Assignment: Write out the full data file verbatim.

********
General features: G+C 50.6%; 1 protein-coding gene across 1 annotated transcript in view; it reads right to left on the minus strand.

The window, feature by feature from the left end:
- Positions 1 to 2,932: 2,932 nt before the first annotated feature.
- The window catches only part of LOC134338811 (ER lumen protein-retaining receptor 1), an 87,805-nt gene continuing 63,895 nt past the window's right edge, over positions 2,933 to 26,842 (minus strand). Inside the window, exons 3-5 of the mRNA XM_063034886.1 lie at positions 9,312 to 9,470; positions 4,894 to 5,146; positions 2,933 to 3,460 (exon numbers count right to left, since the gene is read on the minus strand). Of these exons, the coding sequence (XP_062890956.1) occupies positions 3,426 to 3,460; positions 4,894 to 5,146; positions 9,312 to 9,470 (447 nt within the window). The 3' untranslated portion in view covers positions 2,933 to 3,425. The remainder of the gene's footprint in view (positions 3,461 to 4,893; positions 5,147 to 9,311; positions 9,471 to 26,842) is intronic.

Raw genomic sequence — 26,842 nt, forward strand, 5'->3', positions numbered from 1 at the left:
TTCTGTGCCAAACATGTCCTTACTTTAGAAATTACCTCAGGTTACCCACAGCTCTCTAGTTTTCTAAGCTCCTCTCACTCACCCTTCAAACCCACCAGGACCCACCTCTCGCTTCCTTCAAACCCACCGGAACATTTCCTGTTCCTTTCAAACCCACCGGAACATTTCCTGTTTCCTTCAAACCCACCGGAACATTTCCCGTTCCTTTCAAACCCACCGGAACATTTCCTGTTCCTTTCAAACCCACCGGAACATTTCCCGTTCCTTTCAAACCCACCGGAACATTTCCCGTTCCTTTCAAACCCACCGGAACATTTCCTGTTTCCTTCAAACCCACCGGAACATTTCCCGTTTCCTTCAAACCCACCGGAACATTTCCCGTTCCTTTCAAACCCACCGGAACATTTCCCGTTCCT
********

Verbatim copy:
General features: G+C 50.6%; 1 protein-coding gene across 1 annotated transcript in view; it reads right to left on the minus strand.

The window, feature by feature from the left end:
- Positions 1 to 2,932: 2,932 nt before the first annotated feature.
- The window catches only part of LOC134338811 (ER lumen protein-retaining receptor 1), an 87,805-nt gene continuing 63,895 nt past the window's right edge, over positions 2,933 to 26,842 (minus strand). Inside the window, exons 3-5 of the mRNA XM_063034886.1 lie at positions 9,312 to 9,470; positions 4,894 to 5,146; positions 2,933 to 3,460 (exon numbers count right to left, since the gene is read on the minus strand). Of these exons, the coding sequence (XP_062890956.1) occupies positions 3,426 to 3,460; positions 4,894 to 5,146; positions 9,312 to 9,470 (447 nt within the window). The 3' untranslated portion in view covers positions 2,933 to 3,425. The remainder of the gene's footprint in view (positions 3,461 to 4,893; positions 5,147 to 9,311; positions 9,471 to 26,842) is intronic.

Raw genomic sequence — 26,842 nt, forward strand, 5'->3', positions numbered from 1 at the left:
TTCTGTGCCAAACATGTCCTTACTTTAGAAATTACCTCAGGTTACCCACAGCTCTCTAGTTTTCTAAGCTCCTCTCACTCACCCTTCAAACCCACCAGGACCCACCTCTCGCTTCCTTCAAACCCACCGGAACATTTCCTGTTCCTTTCAAACCCACCGGAACATTTCCTGTTTCCTTCAAACCCACCGGAACATTTCCCGTTCCTTTCAAACCCACCGGAACATTTCCTGTTCCTTTCAAACCCACCGGAACATTTCCCGTTCCTTTCAAACCCACCGGAACATTTCCCGTTCCTTTCAAACCCACCGGAACATTTCCTGTTTCCTTCAAACCCACCGGAACATTTCCCGTTTCCTTCAAACCCACCGGAACATTTCCCGTTCCTTTCAAACCCACCGGAACATTTCCCGTTCCT